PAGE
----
As part of National Engineers Week, a group of seniors from Stevens Institute of Technology participated in Discover Engineering (DiscoverE) Day, planting seeds of inspiration in a younger generation of curious learners.
National Engineering Week (February 21 to 27), celebrated by many schools across the nation, is a time to engage the next generation of innovators. Gerald Murphy, the assistant principal from Heywood Avenue School, first invited Stevens to speak about engineering to his students back in 2017 and the institution has returned every year since. This year, mechanical engineering professors Maxine Fontaine and Mishah Uzziél Salman and Stevens seniors Ryan McAliney (electrical engineering), Robert Preston Wilmot (CPE), and Trent Slutzky (mechanical engineering) spoke with a fourth grade class via Zoom.
“I love all the enthusiasm and curiosity that these young students bring,” Fontaine said. “Their energy is quite a bit different than that of a college-level class, so it’s a refreshing change of pace.”
“It’s so gratifying to see youngsters so genuinely excited about STEM (science, technology, engineering, and mathematics) at such a young age,” Salman added. “We were very impressed by the thoughtful questions they asked about engineering and the content of the presentations.”
Three principles emphasized at Heywood Avenue School are focus, discipline and respect, which are part of the school’s motto that students recite each morning. The Stevens outreach team made a point to connect back to these principles within the session.
“This really tied things together nicely,” Salman said. “The teachers and principal were very impressed.”
In any outreach event, it’s important to start with a solid foundation. “We kicked off the event with a PollEverywhere word cloud to see what the students already knew about engineering,” Fontaine said. “Then we gave a brief overview about engineering before passing it off to Trent Slutzky and his team, who presented their work on the robotic lunar rover design project.”
The Stevens Robotics - Lunabotics team
Slutsky and his team are a part of the NASA Robotic Student Competition: Lunabotics Challenge, which trains university students in the methods of NASA systems engineering while they design, build and operate an exciting lunar excavator prototype. A sustainable presence on the moon necessitates the excavation of lunar regolith—an icy substance that can be turned into breathable air, drinking water and other life-supporting materials.
One of the biggest challenges the Lunabotics team faced is the increasing specificity of the design. As students across the country compete and submit prototypes, the challenge is subsequently updated each year in response to the quality of those robots. This year, the weight maximums of the prototype were reduced, while the digging depth requirements were increased. This meant that the team faced the additional challenge of building a light robot that can also dig deeper, in order to maximize space and efficiency.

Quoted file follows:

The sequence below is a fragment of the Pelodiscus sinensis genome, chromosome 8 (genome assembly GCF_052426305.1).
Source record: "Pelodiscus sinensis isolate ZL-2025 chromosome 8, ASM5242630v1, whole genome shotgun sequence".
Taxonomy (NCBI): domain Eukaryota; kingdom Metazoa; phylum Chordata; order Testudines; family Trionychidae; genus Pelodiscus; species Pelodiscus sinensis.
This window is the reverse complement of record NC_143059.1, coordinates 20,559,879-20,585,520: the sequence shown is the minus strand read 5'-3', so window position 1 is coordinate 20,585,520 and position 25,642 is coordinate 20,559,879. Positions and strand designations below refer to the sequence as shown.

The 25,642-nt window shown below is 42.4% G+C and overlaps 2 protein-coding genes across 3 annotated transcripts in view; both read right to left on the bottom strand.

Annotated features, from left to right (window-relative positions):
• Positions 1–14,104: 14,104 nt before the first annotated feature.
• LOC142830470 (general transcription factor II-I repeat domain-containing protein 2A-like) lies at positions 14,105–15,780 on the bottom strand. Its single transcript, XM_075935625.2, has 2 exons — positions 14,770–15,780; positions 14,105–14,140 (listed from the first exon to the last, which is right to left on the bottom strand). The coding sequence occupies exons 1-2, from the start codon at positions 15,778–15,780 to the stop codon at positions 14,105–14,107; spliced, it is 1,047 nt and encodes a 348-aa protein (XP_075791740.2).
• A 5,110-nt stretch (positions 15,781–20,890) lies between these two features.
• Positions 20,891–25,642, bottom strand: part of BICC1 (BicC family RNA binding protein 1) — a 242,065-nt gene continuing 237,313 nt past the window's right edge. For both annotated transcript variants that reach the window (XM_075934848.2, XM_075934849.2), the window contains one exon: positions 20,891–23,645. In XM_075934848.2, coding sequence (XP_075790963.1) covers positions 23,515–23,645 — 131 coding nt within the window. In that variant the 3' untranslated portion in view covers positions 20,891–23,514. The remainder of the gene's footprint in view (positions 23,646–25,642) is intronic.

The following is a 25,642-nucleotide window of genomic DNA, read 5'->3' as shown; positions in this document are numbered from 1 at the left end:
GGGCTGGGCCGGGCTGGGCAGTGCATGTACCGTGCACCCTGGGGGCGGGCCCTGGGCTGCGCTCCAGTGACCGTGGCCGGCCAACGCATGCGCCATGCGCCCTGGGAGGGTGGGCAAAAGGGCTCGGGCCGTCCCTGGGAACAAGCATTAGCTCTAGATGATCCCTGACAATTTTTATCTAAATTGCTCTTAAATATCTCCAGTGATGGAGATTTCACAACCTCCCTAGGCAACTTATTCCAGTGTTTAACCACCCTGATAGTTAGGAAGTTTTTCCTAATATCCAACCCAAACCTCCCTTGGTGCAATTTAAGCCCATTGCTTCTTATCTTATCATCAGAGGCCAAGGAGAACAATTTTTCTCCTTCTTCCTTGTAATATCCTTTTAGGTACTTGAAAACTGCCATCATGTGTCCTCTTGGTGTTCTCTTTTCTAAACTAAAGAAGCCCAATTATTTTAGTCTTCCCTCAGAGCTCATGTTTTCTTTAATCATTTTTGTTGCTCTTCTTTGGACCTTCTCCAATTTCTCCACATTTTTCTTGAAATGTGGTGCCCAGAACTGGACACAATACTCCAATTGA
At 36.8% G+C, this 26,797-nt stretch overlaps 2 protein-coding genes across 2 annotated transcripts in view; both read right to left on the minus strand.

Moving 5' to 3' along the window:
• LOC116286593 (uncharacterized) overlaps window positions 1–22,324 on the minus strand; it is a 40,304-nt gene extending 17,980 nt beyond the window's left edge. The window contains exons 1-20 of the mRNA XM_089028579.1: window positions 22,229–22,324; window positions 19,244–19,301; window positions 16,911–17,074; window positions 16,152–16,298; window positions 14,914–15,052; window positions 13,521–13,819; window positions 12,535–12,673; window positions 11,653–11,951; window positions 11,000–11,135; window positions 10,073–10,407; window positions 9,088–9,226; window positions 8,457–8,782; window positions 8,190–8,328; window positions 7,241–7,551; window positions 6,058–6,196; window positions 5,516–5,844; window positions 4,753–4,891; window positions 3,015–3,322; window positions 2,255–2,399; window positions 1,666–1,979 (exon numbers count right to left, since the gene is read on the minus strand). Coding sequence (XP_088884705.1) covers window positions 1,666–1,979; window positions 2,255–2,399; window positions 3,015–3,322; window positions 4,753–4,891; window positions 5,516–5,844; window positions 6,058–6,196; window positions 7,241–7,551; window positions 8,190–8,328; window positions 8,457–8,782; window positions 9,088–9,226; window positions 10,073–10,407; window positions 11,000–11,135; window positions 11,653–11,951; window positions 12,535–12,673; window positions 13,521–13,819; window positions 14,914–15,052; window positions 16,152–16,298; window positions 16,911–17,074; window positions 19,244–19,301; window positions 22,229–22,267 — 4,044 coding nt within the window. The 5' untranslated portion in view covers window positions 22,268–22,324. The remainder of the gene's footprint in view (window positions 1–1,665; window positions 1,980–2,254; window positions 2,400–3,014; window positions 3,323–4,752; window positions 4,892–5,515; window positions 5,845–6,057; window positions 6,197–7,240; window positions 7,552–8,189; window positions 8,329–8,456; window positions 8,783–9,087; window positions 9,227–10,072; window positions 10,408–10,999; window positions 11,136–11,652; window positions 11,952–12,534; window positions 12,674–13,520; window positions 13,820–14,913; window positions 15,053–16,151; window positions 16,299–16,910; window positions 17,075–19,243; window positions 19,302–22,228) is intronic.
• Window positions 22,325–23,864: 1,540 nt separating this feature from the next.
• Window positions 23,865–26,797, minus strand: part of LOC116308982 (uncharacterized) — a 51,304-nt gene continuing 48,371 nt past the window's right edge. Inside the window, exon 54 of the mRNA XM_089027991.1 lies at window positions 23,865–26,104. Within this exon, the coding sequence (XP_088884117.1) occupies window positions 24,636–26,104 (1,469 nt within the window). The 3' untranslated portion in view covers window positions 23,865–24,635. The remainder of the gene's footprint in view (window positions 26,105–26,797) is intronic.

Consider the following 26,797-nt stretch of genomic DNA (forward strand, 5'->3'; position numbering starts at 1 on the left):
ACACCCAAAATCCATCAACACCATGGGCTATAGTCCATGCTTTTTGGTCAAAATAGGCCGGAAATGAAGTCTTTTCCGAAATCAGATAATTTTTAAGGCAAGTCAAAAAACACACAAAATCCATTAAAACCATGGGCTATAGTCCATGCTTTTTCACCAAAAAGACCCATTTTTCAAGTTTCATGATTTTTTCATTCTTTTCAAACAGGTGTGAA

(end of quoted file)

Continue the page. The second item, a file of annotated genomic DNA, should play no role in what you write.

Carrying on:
As Slutzky told the Stute last year: “Thinking about sending things into space, we have to be practical. Every pound makes it harder to bring along, so for the project a heavy weight will deduct points.”
“The students and teachers seemed very interested and engaged,” said Fontaine. “We got some great questions from the students about the lunar rover design and space exploration in general.”
Since this outreach to Heywood Avenue school, the Lunabotics senior design team—which also consists of 2021 seniors Louis Cantor, Stephen Forte, Joseph Pelligra, and Andrew Underwood—has learned that they won the L3Harris Senior Capstone project competition.
“The competition includes competing teams from many technical universities,” Salman added.
This win is a testament to the team’s hard work, dedication and passion for their project. The team brought that same sense of contagious enthusiasm to the students at Heywood Avenue School—stimulating curiosity in the attending elementary students.
Inspiring a future generation of innovators
Outreach events like this one help to take abstract concepts of STEM and make them more approachable for diverse groups of students.
“We want to make the field more relatable to encourage young minds from diverse backgrounds to pursue careers in STEM,” Fontaine said. Students and professors alike hope to raise awareness about what engineering really is: solving problems together to change the world.
Near the end of the session, Heywood Avenue School’s principal, Ms. Alcantara, joined the group. She praised the ability of these Stevens undergraduates to engage the elementary school students. She also voiced gratitude for their part in building excitement about STEM careers in this younger generation.
“I wouldn’t be surprised to see some of these 4th graders in our undergraduate classes in a few years!” Salman said.
Learn more about mechanical engineering at Stevens: